We're celebrating 10 Days of Membership! Today's Gift: Receive $20 to Amazon.com with a professional membership with promo 10DAYSAM
Training, policies and tools to help HR prevent and respond to harassment claims.
Is your employee handbook keeping up with the changing world of work? With SHRM's Employee Handbook Builder get peace of mind that your handbook is up-to-date.
Develop your HR competencies and knowledge in-person in 12 U.S. cities or virtually.
#SHRM18 will expand your perspective – on your organization, on your career, and on the way you approach HR. Join us in Chicago June 17-20, 2018
When trust breaks down in organizations it can impact employee turnover, communication, collaboration, risk taking and creativity—among other things—all of which can harm the bottom line, according to Richard Fagerlin, president of Peak Solutions Inc. in Fort Collins, Colo.
Trust is the foundation of a strong organization, he said during a concurrent session titled “The True Truth on Trust,” held April 30, 2012, as part of the Society for Human Resource Management (SHRM) Talent Management Conference & Exposition at the Gaylord National Hotel & Convention Center near Washington, D.C.
He dismissed those who suggest that conversations about trust are “fluff” or “touchy feely stuff” by explaining that when trust is absent, employees experience what he called a “trust hangover.” This can manifest itself as:
Yet low trust—and the accompanying fear it tends to cause—is understandable given the way many organizations are doing business in 2012, as the economic recovery continues, he suggested. Everyone is expected to do more with less; job responsibilities have changed; raises, bonuses and benefits have been reduced or eliminated; change, in general, is nonstop.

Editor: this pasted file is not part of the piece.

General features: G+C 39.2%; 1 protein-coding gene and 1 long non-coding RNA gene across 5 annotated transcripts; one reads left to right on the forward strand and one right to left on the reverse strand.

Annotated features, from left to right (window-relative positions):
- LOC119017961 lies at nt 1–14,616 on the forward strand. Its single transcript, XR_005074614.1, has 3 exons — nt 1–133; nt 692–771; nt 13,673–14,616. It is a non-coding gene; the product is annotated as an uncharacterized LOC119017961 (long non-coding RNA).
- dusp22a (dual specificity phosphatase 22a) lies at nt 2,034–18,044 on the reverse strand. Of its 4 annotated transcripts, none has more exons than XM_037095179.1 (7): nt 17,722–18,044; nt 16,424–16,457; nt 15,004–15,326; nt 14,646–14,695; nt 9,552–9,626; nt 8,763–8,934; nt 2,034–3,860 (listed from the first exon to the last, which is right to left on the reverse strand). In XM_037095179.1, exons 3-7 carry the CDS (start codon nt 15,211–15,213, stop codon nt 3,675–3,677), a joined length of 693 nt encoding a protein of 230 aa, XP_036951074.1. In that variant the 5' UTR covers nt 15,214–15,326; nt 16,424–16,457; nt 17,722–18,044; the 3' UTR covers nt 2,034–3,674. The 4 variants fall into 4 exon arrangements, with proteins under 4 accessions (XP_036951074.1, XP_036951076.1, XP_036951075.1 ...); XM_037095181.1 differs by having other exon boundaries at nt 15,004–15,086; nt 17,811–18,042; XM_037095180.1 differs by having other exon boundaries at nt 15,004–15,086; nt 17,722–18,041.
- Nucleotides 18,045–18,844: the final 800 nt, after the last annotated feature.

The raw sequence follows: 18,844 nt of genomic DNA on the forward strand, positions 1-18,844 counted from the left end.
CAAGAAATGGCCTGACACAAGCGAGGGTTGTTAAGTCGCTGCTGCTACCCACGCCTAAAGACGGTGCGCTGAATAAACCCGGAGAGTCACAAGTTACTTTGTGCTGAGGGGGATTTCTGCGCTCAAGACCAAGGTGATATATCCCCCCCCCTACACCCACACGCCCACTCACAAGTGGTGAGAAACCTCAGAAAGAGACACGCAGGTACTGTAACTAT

Fagerlin challenged certain “truths” many people were raised to believe, such as “trust is earned over time” and “it takes a lifetime to build trust and a second to lose it,” and he encouraged attendees to consider a new model of trust.
According to Fagerlin’s “three-legged” model, trust requires confidence in one’s relationships with others and a belief that they will meet expectations in three overlapping areas:
Instead of saying “I don’t trust you,” individuals can use the three concepts in the model to pinpoint the reason they feel distrust toward a colleague, employee or leader. It provides a new vocabulary to talk about what’s behind the emotion of distrust, he said.
However, trust in the workplace requires a focus on relationships and a recognition that everyone plays a key role in the success or failure of those relationships. “Relationships can’t be a zero-sum game,” he noted, “There can’t be winners and losers.”
To build trust, HR professionals need to:
The next step for HR is to “train the trainer” by teaching others a new approach to trust. After all, “Trust is an attitude, and attitudes are contagious,” he said.
Rebecca R. Hastings, SPHR, is an online editor/manager for SHRM.
You have successfully saved this page as a bookmark.
Please confirm that you want to proceed with deleting bookmark.
You have successfully removed bookmark.
Please log in as a SHRM member before saving bookmarks.
Your session has expired. Please log in again before saving bookmarks.
Please purchase a SHRM membership before saving bookmarks.
An error has occurred
Recommended for you
CA Resources at Your Fingertips
SHRM’s HR Vendor Directory contains over 3,200 companies